Ladies' Ordinaries: Women-Only Restaurants That Shielded Them From 19th-Century Men

By | March 5, 2020

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The Gloppe patisserie on the Champs-Elysees, two women eating pastries, 1889, Jean Beraud. (M. Seemuller / De Agostini Picture Library via Getty Images)

A girls' night out in the 1830s looked very different from how it does today. In fact, for most of the early 1800s, the chances of a group of women (or a woman by herself, for that matter) finding a restaurant that would serve them without the company of a man were pretty slim. Only women of ill-repute dined alone, but occasionally, respectable ladies who were traveling alone or in town to shop or attend church got hungry. The solution to this was the "ladies' ordinary," the women-only dining areas that sprang up in American restaurants and hotels to give proper ladies a proper place to eat. This International Women's Day, let's look back at this archaic practice to show how women have come a long way, baby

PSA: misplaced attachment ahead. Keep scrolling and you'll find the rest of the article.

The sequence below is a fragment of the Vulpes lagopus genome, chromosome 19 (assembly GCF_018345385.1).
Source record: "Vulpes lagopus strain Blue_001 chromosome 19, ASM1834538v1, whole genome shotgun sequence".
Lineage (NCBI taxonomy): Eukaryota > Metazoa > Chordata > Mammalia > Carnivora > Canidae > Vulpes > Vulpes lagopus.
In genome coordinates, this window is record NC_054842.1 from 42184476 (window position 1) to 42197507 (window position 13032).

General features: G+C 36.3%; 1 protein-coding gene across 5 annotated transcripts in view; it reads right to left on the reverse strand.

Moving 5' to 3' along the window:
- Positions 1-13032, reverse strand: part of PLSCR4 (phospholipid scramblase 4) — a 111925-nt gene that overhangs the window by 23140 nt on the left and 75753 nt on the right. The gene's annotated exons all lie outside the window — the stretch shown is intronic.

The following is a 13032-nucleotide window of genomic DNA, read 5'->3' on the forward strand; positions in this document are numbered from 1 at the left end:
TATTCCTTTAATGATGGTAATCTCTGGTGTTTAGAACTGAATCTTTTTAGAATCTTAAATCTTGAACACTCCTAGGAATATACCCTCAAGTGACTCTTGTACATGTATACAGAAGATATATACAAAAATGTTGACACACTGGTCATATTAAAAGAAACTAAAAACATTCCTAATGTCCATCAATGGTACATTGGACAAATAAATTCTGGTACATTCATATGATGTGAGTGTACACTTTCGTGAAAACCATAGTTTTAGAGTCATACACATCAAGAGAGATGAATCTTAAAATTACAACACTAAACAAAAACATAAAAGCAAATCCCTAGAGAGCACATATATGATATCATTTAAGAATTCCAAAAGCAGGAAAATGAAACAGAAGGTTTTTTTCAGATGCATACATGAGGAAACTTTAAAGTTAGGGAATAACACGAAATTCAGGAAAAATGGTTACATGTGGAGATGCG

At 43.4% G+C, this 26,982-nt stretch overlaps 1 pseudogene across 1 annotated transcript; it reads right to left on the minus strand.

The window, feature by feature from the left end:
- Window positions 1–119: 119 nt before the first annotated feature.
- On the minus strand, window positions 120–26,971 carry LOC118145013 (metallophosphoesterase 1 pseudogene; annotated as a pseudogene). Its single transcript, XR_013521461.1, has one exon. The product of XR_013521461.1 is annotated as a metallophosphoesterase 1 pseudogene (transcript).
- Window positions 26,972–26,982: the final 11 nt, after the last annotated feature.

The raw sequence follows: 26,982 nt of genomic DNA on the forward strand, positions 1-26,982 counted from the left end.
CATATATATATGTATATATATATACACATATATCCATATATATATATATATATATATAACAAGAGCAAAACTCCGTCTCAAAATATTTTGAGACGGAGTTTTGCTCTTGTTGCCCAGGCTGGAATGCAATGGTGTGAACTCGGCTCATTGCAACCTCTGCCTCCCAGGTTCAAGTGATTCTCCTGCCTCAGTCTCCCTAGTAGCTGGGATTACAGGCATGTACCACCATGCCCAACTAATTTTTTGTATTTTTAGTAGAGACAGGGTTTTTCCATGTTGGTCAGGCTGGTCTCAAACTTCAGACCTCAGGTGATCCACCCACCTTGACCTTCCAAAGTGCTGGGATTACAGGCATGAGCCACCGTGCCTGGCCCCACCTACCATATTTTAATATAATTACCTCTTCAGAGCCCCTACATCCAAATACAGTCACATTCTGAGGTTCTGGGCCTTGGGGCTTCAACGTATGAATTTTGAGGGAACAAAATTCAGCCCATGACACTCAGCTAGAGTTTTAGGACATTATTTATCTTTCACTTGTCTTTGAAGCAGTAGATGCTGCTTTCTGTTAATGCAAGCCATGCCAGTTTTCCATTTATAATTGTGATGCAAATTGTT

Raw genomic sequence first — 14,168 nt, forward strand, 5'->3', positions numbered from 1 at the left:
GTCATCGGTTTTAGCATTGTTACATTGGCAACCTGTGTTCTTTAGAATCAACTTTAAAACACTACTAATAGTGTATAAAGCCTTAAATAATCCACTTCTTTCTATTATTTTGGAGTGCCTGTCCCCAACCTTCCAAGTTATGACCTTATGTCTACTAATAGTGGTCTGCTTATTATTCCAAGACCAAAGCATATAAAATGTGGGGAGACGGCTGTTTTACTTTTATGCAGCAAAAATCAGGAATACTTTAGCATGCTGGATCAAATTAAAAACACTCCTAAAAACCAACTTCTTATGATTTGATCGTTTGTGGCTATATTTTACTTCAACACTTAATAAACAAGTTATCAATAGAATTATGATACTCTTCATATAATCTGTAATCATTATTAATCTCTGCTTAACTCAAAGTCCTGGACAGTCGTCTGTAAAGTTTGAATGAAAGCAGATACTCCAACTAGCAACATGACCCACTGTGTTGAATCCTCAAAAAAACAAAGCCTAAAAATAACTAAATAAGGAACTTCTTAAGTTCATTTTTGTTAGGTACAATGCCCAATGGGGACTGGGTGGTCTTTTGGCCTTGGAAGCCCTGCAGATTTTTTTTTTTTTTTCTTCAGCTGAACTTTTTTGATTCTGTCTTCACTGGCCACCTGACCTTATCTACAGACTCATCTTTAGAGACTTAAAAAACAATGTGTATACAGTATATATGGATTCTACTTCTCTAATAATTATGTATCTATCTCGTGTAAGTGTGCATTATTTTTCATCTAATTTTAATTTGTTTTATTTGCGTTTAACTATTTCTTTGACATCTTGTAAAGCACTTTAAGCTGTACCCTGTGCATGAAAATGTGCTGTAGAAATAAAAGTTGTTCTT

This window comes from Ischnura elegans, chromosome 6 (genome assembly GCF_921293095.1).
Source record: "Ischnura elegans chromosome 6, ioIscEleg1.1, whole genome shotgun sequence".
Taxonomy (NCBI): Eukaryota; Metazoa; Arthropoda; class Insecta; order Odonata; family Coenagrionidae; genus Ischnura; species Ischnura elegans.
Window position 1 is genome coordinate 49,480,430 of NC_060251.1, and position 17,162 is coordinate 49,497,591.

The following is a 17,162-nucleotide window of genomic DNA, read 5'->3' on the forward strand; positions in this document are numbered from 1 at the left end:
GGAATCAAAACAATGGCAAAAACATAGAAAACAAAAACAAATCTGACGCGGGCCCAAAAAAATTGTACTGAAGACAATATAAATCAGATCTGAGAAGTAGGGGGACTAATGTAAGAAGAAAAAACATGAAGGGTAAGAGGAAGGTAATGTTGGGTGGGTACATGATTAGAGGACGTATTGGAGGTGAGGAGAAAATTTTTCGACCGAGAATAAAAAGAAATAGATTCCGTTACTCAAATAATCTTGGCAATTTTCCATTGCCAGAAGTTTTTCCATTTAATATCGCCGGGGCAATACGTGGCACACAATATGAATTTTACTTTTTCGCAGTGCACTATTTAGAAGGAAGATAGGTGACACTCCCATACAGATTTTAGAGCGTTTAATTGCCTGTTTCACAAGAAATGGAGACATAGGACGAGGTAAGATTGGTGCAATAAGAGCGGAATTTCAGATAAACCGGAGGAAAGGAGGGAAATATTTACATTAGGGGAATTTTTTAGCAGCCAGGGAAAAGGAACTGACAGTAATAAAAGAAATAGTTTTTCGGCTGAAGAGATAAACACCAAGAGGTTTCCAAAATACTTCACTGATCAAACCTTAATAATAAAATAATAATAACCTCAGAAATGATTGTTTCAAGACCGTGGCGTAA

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An unescorted woman could be the target of stares and comments from men. (


In the early 19th century, women were accompanied by men whenever they dared to brave the scary outside. According to the patriarchy, this was done to protect the woman from harassment by less savory men who were curiously free to roam around unencumbered. A lone woman out by herself could only be one thing: a hooker. Any woman who attempted to buck "tradition" was therefore viewed as an undesirable and often denied service at businesses.